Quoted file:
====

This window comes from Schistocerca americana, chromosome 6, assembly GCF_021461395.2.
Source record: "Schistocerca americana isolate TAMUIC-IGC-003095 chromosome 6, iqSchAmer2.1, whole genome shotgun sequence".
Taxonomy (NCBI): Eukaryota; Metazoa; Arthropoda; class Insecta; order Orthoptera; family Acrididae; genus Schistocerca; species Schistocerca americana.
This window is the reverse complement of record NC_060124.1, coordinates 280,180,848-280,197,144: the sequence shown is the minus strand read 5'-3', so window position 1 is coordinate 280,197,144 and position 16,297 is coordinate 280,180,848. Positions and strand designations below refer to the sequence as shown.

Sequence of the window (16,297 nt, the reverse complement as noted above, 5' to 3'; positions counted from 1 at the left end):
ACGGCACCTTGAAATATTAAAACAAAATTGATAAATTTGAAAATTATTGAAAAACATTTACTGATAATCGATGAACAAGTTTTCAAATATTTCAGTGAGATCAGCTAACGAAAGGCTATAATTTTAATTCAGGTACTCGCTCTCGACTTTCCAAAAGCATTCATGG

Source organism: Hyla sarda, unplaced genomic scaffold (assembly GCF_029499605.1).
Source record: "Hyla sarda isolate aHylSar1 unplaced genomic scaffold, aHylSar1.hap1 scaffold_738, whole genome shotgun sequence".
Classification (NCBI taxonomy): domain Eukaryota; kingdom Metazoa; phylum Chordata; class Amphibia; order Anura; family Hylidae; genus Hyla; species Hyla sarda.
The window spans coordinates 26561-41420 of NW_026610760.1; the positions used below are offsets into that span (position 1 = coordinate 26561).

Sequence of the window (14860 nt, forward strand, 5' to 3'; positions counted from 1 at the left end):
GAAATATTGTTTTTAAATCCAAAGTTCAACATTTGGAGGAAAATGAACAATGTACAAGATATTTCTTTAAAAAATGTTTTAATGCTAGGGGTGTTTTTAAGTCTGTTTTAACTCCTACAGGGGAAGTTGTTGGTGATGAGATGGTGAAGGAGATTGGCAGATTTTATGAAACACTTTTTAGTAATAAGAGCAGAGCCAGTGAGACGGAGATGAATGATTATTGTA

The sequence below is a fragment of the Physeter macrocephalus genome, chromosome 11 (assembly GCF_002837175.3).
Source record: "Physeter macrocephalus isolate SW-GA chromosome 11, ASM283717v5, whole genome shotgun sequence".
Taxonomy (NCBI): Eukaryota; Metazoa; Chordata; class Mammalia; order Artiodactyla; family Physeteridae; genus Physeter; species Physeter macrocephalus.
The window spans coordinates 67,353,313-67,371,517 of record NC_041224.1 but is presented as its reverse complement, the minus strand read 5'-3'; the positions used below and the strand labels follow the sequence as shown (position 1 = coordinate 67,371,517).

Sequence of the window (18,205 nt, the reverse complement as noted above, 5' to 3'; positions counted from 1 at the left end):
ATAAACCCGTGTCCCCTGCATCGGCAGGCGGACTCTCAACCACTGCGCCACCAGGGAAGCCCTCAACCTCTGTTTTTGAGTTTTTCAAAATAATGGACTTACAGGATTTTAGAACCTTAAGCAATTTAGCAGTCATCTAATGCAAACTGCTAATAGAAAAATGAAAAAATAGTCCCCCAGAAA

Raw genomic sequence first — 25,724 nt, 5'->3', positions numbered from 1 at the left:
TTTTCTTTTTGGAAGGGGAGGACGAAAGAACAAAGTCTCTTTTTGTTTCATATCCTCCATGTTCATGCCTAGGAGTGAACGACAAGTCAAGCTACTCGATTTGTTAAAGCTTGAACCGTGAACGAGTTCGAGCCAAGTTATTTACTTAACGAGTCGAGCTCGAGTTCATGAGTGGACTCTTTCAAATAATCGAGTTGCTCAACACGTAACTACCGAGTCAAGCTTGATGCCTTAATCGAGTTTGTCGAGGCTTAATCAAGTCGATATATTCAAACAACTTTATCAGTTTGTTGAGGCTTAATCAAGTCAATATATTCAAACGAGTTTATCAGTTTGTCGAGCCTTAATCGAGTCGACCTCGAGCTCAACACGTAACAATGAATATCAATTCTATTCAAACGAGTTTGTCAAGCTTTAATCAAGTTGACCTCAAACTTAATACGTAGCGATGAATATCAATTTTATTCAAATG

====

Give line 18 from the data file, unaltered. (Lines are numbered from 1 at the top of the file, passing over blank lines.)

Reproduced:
ATAAACCCGTGTCCCCTGCATCGGCAGGCGGACTCTCAACCACTGCGCCACCAGGGAAGCCCTCAACCTCTGTTTTTGAGTTTTTCAAAATAATGGACTTACAGGATTTTAGAACCTTAAGCAATTTAGCAGTCATCTAATGCAAACTGCTAATAGAAAAATGAAAAAATAGTCCCCCAGAAA